Also, during the tidy up time, it will promote children’s independence. Helping the practitioner, tidying all the toys up and where it belongs too. When children are involved in regular routine starting before the age of four, they tend to be more independent in early adulthood than children without the experience of helping out.
The practitioner should encourage the children in the setting to dress themselves. By pulling the sock on or off. Pull up their pants after diapering and help them put arms through sleeves. As children get older. The practitioner should encourage them to dress themselves up like zipping and unbuttoning the coat when going outside or coming back playing from outside, which develops their self-esteem and pride in their independence.
C2: Explain how effective health promotion in childcare settings supports children’s well-being
Health is very important for everyone. Combined with physical activity, diet can help people reduce and maintain a healthy weight and also, it reduces the risk of chronic diseases like heart disease and lung disease and promotes your overall health. Eating healthy allows people to be more active. Feelings of well-being can be protected by ensuring that our diet is full essential fats, complex carbohydrates, vitamins, and minerals. ‘Well-being show clear correlations to the emotional aspect of a child’s development, which plays a significant role within the build-up of the Early Years Foundation Stage (EYFS) to nature children’s individual well-being’.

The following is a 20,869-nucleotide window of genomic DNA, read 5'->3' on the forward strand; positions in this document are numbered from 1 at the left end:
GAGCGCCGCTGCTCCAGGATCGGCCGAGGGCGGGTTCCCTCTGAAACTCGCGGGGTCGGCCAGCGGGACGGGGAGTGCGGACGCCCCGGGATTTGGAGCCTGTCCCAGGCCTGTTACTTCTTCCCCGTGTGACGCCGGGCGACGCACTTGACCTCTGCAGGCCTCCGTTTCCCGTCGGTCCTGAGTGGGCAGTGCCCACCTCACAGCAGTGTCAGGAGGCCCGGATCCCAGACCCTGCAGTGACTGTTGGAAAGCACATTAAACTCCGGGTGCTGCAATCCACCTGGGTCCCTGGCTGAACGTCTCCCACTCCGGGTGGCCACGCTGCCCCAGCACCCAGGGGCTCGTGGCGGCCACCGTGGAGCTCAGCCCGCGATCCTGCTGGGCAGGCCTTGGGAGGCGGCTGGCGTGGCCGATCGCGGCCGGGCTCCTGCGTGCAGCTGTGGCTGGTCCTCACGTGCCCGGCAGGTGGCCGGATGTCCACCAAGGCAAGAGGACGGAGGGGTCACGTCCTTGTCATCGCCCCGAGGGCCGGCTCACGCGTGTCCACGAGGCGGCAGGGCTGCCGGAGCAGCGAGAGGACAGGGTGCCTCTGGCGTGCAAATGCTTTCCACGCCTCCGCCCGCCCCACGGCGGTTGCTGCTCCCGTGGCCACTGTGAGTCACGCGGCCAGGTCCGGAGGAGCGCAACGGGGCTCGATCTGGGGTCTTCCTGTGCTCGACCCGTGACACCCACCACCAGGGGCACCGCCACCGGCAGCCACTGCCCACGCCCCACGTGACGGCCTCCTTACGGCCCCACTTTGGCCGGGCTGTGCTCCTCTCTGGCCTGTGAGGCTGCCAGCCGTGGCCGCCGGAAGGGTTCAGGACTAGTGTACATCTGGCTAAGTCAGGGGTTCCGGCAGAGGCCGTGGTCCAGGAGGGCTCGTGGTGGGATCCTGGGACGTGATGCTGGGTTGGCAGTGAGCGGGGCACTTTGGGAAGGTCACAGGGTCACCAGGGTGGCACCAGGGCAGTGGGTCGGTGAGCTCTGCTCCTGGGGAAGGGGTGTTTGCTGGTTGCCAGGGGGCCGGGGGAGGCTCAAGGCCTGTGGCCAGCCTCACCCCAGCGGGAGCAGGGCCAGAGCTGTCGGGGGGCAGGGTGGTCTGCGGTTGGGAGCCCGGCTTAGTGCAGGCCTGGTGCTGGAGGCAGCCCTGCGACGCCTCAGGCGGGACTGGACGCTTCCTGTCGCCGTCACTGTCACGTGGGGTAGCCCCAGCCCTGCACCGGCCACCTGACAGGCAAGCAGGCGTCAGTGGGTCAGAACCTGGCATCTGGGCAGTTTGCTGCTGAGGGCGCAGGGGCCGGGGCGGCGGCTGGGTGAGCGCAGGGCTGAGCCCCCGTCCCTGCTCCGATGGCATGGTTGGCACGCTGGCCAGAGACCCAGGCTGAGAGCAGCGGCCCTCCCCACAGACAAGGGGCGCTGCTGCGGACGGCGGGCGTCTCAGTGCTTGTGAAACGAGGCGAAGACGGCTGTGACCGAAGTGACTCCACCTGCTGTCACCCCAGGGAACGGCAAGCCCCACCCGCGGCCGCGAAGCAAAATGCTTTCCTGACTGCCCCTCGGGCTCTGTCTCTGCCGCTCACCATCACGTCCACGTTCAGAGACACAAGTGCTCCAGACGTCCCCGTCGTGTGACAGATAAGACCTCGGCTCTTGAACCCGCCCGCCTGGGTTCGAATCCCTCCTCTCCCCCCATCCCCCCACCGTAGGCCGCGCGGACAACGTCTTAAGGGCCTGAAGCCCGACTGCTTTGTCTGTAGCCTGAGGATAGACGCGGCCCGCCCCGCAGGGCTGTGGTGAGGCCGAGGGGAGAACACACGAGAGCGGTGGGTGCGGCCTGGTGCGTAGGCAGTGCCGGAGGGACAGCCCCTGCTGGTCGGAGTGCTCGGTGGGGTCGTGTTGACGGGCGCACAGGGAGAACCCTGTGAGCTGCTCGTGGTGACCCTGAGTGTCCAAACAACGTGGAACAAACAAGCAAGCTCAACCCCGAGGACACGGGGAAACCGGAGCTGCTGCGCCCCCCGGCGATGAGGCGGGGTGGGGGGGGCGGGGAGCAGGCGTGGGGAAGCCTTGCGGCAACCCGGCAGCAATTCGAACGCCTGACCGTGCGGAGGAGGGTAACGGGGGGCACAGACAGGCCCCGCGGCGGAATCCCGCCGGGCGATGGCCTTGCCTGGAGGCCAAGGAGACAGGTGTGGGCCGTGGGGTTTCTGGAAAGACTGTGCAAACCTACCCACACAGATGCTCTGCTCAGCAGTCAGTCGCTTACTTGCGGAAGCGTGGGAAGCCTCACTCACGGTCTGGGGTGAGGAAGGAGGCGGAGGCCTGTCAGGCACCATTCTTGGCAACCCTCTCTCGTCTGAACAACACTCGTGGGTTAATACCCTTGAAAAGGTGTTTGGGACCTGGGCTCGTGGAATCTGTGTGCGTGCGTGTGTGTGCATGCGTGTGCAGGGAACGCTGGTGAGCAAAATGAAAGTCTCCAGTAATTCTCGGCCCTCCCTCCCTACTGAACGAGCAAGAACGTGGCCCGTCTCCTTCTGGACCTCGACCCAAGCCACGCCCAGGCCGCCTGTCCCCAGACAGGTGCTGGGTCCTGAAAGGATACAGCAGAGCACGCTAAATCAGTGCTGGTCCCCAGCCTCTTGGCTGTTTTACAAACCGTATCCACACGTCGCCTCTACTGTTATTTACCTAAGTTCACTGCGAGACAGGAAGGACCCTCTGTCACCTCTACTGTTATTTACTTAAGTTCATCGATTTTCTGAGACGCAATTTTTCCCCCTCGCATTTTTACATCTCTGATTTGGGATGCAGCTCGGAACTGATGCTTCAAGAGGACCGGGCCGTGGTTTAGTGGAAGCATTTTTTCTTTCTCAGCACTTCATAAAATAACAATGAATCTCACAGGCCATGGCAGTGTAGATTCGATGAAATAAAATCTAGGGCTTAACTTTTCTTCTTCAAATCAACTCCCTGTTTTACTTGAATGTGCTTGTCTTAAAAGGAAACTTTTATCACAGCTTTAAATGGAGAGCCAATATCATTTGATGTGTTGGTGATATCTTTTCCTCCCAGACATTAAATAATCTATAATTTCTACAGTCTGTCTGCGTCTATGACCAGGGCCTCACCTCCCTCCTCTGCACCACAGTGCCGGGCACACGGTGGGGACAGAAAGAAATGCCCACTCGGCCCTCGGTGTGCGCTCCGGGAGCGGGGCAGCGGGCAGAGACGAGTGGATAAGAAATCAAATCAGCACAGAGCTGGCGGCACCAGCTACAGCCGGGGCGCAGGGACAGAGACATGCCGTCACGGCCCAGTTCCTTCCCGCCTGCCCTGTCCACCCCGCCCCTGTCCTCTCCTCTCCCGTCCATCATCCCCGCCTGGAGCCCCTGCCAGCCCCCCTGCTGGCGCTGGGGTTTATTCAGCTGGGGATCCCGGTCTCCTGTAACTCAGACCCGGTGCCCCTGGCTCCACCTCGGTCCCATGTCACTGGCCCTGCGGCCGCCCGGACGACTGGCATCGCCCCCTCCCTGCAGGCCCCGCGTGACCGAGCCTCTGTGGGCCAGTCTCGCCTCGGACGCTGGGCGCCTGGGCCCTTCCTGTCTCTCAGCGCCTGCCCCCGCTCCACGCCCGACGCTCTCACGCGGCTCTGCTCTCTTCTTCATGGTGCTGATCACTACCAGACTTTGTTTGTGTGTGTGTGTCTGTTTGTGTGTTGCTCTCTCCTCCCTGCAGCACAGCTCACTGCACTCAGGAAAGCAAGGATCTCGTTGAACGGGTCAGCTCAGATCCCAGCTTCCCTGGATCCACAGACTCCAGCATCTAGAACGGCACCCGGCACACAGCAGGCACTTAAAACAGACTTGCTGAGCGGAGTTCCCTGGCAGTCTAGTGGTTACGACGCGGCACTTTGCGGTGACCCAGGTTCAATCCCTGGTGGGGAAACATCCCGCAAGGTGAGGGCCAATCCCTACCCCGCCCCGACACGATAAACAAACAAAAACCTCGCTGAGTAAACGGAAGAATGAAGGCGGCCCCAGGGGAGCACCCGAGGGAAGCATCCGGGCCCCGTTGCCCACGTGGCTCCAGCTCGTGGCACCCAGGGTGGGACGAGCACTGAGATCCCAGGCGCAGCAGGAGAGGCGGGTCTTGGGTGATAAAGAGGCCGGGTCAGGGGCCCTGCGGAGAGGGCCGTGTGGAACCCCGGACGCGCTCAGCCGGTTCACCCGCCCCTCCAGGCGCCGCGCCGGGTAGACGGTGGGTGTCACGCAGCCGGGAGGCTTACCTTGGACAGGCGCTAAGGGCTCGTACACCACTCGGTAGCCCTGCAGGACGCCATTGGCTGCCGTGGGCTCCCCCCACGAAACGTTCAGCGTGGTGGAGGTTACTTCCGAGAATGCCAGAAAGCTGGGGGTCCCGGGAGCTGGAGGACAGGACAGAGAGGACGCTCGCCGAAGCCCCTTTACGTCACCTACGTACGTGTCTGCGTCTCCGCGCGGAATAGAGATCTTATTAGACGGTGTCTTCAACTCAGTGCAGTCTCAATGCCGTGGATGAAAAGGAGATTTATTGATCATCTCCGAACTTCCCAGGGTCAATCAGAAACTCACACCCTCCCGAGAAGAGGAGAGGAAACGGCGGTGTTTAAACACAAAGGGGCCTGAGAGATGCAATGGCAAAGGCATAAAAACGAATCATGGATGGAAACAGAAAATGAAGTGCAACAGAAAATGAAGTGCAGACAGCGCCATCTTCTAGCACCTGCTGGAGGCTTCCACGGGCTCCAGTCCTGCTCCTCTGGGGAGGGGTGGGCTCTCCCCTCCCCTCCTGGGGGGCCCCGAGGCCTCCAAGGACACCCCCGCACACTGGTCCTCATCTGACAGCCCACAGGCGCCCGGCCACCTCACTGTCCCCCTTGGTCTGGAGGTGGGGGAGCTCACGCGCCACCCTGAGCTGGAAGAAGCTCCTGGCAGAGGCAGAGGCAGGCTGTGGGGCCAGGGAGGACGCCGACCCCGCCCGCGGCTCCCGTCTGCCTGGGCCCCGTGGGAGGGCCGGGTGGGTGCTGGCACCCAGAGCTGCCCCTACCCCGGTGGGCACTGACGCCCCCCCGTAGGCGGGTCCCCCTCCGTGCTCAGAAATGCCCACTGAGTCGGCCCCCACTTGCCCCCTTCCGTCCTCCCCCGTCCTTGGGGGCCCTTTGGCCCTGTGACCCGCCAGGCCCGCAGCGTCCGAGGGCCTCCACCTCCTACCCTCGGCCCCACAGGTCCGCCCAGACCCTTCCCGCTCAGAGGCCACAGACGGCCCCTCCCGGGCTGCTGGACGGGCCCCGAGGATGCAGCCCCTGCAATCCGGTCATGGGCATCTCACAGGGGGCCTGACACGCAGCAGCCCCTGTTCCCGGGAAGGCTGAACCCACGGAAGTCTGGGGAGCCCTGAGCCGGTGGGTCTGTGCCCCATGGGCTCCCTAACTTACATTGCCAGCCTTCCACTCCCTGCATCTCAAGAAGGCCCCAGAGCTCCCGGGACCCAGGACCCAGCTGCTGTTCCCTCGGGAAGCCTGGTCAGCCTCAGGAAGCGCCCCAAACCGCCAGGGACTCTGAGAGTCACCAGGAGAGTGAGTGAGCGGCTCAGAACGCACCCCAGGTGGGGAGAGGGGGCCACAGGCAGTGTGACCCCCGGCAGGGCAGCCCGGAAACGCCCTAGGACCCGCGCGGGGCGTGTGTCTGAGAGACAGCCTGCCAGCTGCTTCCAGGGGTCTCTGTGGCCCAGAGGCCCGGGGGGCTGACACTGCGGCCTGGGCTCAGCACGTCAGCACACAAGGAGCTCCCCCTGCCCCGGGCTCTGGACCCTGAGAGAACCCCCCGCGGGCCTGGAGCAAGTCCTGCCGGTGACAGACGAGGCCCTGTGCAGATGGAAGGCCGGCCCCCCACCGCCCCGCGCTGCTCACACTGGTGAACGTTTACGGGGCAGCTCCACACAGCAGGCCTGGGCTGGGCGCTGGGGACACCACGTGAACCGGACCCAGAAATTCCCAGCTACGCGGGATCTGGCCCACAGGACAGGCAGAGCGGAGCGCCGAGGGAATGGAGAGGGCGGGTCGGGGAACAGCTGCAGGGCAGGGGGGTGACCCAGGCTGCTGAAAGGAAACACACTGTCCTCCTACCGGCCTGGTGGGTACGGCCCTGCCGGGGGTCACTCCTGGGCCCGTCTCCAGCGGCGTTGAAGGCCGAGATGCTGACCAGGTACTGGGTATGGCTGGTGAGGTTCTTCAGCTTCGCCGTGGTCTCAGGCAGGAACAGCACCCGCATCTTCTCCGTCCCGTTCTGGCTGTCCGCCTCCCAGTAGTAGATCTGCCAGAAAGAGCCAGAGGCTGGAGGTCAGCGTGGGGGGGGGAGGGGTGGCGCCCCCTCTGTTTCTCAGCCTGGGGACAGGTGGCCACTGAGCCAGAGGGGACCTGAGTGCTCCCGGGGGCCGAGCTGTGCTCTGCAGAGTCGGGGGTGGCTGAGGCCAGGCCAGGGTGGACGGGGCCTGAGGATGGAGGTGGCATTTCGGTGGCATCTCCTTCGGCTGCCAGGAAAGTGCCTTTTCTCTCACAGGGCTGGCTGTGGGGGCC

Children who are overweight are at risk of having obesity which leads to breast cancer and liver cancer. Eating too much sugar like sweets will lead to having tooth decay and tooth decay may lead to having heart disease. In the 19th Century, children in school had to get weighed because the teachers had to check if the kids were eating properly or not. This is because many people in the 19th Century couldn’t get enough food for themselves due to poverty.
There are many ways to promote children’s health in placement to support well-being. One way is that practitioners in the setting should give the children a healthy meal. If they don’t like the meal, then the early year practitioner should eat with them and this will encourage them to eat. Also, the practitioner should play music to encourage the children to dance and this will make them feel healthy and happy. Moreover, the early years’ practitioner should be their role model, not to have tooth decay practitioner should brush their teeth with the children. This will encourage them to brush their teeth.
Practitioners in the setting should allow the children to play outdoors, this will develop their physical skills such as running, jumping and their muscles will also develop. Examples, of playing outdoor are riding a bike and playing football.
The setting should have events to promote their children’s health. Such as ‘healthy eating day’, the practitioners should bring the parents to the setting to learn about healthy eating, for their children. This will give them ideas to promote their children’s health in their own time.
B1: Discuss effective approaches to planning that support children’s play, learning and development